Coronavirus vaccinations at long-term care facilities began this week in Carroll County with the goal to protect the residents who are most vulnerable to serious symptoms or death if they are infected.
Deaths at those facilities have accounted for at least a third of the county’s total of 33 coronavirus deaths. The precise number is unclear because it is not made available by state health officials.
The inoculations are part of the first phase of a federal vaccination program that prioritizes residents and staff of those facilities along with healthcare workers, the vast majority of which have received their first of two vaccine doses in recent weeks in the county.
None of the people who have been vaccinated have suffered serious reactions, according to Nicole Schwering, the county’s public health director.
“Data has shown that the Moderna and Pfizer COVID-19 vaccines have a high efficacy, up to 95 percent following the two-dose series,” Schwering said. “Both vaccines have had few adverse reactions and are usually mild to moderate and will resolve within a few days. The most common include pain at injection site, fatigue, headache. We strongly encourage everyone that is eligible to receive their vaccine when it is available.”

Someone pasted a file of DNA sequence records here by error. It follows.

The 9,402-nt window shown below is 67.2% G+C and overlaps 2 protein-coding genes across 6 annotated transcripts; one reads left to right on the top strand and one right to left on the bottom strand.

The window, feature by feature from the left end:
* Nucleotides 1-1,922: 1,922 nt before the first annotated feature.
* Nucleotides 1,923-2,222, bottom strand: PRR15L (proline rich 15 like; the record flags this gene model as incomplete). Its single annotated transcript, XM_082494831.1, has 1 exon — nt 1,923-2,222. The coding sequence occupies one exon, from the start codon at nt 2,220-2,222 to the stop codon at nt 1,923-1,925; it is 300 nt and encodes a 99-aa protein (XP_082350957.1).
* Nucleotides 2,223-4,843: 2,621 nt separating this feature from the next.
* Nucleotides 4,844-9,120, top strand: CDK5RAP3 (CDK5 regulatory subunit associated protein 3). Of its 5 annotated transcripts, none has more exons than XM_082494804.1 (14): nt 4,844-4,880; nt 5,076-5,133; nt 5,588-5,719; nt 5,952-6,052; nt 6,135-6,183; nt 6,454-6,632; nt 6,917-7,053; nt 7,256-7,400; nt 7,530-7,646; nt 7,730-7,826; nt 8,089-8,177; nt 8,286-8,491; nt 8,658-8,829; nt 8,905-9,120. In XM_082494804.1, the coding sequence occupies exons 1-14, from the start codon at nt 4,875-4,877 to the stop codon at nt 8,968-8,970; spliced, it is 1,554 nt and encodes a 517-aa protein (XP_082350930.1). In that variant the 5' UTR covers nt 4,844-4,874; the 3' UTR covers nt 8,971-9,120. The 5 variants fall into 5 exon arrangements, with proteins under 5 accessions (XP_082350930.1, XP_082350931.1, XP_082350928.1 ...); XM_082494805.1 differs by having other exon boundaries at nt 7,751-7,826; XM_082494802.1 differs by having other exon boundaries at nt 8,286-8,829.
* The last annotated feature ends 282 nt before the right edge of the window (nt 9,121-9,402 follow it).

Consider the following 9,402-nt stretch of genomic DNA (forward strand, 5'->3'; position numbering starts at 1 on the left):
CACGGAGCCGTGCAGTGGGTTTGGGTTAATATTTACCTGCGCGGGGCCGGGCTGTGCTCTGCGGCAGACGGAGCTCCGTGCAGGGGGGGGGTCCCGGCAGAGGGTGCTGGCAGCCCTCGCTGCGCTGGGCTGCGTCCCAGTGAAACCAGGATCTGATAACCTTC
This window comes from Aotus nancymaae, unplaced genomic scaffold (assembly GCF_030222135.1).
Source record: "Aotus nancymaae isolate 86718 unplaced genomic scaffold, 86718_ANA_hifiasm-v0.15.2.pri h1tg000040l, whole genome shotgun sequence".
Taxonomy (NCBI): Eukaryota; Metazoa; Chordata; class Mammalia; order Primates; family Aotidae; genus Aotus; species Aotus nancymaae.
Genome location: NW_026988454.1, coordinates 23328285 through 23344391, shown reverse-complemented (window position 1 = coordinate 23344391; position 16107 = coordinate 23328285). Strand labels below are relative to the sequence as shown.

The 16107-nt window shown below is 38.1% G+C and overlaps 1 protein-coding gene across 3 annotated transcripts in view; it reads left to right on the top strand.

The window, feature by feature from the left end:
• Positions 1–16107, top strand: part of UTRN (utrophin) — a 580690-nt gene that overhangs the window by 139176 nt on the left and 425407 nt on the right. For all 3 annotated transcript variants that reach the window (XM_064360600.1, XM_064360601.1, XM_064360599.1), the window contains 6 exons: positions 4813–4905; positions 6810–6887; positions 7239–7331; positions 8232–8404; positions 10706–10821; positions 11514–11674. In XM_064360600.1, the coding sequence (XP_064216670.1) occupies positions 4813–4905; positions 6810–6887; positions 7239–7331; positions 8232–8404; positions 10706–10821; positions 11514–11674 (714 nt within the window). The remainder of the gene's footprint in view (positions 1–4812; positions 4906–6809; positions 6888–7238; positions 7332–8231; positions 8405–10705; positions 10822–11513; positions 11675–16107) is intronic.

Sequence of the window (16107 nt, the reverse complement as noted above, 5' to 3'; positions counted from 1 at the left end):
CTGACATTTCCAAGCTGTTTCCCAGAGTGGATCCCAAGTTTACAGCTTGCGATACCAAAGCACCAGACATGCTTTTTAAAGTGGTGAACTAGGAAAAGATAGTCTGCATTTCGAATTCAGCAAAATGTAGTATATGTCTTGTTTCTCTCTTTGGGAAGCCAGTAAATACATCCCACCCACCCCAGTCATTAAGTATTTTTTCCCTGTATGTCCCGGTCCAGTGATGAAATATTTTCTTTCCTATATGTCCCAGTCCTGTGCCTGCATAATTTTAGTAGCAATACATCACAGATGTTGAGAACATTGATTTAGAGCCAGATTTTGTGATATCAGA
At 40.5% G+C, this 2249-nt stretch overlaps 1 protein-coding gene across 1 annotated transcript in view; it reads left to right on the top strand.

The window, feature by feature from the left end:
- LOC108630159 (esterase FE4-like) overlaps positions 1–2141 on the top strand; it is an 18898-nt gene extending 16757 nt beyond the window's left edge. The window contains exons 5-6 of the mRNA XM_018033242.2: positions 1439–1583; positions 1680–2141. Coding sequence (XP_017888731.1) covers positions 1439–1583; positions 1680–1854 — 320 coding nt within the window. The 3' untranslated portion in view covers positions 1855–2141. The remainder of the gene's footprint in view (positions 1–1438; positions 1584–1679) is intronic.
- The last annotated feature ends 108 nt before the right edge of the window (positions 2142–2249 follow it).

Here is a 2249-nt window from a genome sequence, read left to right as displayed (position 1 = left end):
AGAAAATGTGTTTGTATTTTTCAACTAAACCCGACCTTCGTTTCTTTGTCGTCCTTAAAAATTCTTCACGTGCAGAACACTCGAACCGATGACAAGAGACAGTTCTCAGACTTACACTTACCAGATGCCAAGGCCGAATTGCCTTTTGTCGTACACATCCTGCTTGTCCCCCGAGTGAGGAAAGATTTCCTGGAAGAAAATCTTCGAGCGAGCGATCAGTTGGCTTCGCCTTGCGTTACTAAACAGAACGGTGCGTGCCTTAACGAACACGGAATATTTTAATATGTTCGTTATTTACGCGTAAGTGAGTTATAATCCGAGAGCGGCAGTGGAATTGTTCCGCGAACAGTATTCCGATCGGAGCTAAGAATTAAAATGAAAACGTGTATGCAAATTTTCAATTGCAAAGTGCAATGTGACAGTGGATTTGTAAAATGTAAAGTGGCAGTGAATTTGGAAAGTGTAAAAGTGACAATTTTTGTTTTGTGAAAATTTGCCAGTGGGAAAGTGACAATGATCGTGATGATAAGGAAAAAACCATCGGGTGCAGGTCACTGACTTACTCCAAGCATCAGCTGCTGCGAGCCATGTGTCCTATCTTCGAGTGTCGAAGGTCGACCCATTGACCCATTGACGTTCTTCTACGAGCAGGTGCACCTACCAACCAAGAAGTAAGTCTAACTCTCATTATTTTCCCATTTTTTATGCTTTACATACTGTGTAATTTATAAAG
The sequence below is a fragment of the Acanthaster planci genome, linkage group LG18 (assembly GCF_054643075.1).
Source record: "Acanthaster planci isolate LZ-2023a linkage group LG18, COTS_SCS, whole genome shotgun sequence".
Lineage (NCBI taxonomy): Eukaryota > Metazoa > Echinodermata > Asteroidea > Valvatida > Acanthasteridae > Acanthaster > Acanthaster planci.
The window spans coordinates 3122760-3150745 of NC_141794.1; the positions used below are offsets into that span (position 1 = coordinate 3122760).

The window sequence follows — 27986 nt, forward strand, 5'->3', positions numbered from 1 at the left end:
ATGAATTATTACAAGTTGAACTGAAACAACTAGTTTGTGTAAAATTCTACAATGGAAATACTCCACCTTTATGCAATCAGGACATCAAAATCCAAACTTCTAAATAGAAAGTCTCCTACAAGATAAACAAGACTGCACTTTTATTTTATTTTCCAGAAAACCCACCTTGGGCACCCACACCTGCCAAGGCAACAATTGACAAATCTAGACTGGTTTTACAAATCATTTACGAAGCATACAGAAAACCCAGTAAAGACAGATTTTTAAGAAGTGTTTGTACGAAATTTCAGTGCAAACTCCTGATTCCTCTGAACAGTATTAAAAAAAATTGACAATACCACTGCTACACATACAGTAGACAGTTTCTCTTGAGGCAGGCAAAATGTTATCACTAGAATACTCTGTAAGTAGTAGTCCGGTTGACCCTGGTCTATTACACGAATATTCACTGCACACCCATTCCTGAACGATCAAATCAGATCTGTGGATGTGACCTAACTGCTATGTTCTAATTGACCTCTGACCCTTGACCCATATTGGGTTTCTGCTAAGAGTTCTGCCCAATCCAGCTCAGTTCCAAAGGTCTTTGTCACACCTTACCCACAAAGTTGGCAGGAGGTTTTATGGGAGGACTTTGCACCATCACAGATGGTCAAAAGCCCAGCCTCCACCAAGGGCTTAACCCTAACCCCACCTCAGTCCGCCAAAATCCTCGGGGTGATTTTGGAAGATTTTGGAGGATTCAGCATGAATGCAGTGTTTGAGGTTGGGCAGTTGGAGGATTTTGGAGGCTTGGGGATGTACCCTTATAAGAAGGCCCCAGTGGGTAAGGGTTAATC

It’s unclear when the next priority groups — which include emergency responders, teachers and other essential workers — will begin to receive the vaccines.
Carroll County surpassed 2,500 confirmed coronavirus cases this week. The county’s rate of infection has plateaued with fewer than 100 new cases each week since the middle of December.